To develop self-awareness, learn about your strengths and weaknesses. Take time to analyze the
decisions that you make, focus on managing your emotions, and be humble about your
accomplishments.
Apply This to Your Life

Schedule some time to meditate. Find a quiet place where you can sit down,
and take a few minutes to meditate properly.

Buy a journal. In the evening, set aside a few minutes to reflect quietly about
your day, and then write down your thoughts. If you can, do this as soon as
you get in, as the events of your day will be fresh in your mind.

Leading by Example
Making Sure You "Walk the Talk"

Veer
Greg Epperson
Lead your people by example to success.
There's the boss who tells everyone to stay late, and then leaves promptly at 5:00pm to go
golfing.

There's the supervisor who criticizes everyone for spending time on the Internet, but is
discovered buying groceries online in the middle of the afternoon.
And the CFO who recommends layoffs to stop "unnecessary spending," but then buys herself
brand-new luxury office furniture.
Do you know any of these people?
There's hardly anything worse for company morale than leaders who practice the "Do as I say,
not as I do" philosophy. When this happens, you can almost see the loss of enthusiasm and
goodwill among the staff. It's like watching the air go out of a balloon and cynicism and
disappointment usually take its place.
No matter what the situation is, double standards witnessing people say one thing, and then
doing another always feel like betrayals. They can be very destructive. If this ever happened to
you, you can probably remember that sense of disappointment and letdown.
If you're in a leadership position, then you know that you have a responsibility to your team.
They look to you for guidance and strength; that's part of what being a leader is. And a big part
of your responsibility is to lead them with your own actions.
So, why is it so important to lead by example; and what happens when you don't?

Why It Matters
There's an old saying about the difference between a manager and a leader: "Managers do things
right. Leaders do the right things." (It's best to be both a manager and a leader they're just
different processes.)
As a leader, part of your job is to inspire the people around you to push themselves and, in turn,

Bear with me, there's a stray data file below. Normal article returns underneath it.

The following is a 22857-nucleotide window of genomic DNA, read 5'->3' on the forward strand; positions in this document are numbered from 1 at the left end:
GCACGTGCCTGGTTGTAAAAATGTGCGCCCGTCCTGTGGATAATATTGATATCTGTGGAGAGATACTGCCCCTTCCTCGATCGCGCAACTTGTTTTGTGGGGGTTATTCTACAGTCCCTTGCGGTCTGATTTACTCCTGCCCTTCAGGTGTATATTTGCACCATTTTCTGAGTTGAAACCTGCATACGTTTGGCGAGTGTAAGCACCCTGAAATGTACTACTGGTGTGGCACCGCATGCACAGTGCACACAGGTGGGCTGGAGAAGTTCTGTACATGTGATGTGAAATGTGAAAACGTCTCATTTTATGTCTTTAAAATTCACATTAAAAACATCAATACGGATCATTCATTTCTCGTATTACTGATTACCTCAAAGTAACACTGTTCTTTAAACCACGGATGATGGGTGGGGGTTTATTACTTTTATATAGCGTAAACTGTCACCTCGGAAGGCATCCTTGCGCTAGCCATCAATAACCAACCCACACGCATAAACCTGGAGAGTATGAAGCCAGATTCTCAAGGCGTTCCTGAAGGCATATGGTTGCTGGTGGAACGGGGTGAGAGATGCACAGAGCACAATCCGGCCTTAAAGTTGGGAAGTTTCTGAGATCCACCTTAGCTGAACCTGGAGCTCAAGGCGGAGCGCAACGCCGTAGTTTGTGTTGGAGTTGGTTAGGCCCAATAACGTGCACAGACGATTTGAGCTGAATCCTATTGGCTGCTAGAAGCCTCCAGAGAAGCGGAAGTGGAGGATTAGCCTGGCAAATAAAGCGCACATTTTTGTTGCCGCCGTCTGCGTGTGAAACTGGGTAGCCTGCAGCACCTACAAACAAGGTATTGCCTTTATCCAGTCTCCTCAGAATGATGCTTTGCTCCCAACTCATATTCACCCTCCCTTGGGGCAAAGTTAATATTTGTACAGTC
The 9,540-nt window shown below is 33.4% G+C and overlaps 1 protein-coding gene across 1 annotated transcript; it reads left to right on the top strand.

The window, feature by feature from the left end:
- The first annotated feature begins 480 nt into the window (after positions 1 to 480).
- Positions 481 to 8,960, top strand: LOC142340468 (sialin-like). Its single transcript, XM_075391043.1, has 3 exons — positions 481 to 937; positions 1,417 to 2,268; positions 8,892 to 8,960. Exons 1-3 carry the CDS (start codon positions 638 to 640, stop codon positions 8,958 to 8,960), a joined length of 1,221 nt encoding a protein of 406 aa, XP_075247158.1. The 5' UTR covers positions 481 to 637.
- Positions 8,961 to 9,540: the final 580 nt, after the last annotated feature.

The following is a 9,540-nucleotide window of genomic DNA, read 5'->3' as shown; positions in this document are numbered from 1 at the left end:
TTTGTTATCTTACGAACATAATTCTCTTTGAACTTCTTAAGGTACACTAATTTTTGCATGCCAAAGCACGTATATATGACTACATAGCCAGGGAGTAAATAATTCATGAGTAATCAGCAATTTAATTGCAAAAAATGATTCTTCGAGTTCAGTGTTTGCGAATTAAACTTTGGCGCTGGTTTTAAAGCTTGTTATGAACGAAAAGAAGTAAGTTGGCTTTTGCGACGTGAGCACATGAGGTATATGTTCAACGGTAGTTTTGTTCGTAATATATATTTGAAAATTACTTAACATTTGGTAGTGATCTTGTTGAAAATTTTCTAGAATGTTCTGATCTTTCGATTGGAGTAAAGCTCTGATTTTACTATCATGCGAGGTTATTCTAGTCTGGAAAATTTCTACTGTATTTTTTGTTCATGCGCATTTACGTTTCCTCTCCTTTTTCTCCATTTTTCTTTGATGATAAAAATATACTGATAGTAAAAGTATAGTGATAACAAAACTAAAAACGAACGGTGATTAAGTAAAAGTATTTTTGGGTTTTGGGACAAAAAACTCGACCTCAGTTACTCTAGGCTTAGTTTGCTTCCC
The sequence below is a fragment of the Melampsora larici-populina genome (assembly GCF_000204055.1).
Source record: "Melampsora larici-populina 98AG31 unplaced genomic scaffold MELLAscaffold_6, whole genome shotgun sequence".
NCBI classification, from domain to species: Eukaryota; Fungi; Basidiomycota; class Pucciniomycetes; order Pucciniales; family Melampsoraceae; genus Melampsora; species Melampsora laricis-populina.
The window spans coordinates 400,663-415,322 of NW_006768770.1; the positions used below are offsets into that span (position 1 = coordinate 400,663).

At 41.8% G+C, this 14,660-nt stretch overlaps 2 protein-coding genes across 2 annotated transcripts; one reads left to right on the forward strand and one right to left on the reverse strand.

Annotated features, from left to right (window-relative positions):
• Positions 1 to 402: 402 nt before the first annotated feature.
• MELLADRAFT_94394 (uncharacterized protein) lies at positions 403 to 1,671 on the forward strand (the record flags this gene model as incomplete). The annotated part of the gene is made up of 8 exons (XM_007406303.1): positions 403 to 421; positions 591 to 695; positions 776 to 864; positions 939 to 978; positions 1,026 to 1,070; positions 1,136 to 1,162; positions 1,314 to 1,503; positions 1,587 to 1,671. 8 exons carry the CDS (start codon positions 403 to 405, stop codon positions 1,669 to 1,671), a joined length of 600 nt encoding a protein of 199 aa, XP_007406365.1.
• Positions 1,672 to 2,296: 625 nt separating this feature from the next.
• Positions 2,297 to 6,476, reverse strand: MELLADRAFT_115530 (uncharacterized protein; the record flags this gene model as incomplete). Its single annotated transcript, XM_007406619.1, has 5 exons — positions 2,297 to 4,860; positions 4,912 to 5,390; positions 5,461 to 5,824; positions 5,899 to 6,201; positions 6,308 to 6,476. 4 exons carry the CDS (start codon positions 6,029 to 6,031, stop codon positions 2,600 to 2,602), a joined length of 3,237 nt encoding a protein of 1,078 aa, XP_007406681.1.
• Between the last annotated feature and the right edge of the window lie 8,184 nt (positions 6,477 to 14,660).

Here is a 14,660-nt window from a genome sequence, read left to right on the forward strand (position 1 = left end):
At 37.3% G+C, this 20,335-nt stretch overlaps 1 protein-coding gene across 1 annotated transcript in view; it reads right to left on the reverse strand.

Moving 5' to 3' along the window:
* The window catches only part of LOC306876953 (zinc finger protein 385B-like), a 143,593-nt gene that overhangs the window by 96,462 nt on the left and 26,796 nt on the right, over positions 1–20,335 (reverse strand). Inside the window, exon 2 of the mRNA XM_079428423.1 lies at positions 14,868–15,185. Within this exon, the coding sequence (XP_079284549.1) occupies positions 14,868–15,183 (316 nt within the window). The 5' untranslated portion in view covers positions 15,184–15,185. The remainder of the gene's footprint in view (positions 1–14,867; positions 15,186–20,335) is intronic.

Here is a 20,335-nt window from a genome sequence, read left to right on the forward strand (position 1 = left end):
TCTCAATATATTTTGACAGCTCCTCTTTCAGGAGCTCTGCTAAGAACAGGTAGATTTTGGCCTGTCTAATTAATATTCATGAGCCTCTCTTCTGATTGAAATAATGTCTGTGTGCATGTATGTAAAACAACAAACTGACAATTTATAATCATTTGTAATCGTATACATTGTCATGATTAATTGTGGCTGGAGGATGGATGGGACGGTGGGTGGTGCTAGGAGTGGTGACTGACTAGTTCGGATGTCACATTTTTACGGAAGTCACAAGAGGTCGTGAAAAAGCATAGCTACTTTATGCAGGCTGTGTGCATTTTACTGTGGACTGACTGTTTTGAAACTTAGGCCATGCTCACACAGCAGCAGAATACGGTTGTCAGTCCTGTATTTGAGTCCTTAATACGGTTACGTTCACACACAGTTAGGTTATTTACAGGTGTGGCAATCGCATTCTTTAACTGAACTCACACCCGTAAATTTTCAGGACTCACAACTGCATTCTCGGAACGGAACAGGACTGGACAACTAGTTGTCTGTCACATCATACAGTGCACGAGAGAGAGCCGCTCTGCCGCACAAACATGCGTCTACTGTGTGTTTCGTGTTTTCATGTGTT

the company to greatness. To do this, you must show them the way by doing it yourself.
Stop and think about the inspiring people who have changed the world with their examples.
Consider what Mahatma Gandhi accomplished through his actions: He spent most of his adult
life living what he preached to others. He was committed to nonviolent resistance to protest
injustice, and people followed in his footsteps. He led them, and India, to independence
because his life proved, by example, that it could be done.
Although Gandhi's situation is very different from yours, the principle is the same. When you
lead by example, you create a picture of what's possible. People can look at you and say, "Well, if
he can do it, I can do it." When you lead by example, you make it easy for others to follow you.
Look at legendary businessman, Jack Welch of General Electric. Welch knew that to push GE to
new heights, he had to turn everything upside down. So that's just what he did.

He developed the whole idea of a "boundaryless organization." This means that everyone is free
to brainstorm and think of ideas instead of waiting for someone "higher up" in the bureaucracy
to think of them first. He wanted his team turned loose, and he promised to listen to ideas from
anyone in the company. And he did. Everyone from the lowest line workers to senior managers
got his attention if they had something to say or a new idea that might make the company
better. It wasn't just talk, and it didn't take his team long to figure that out.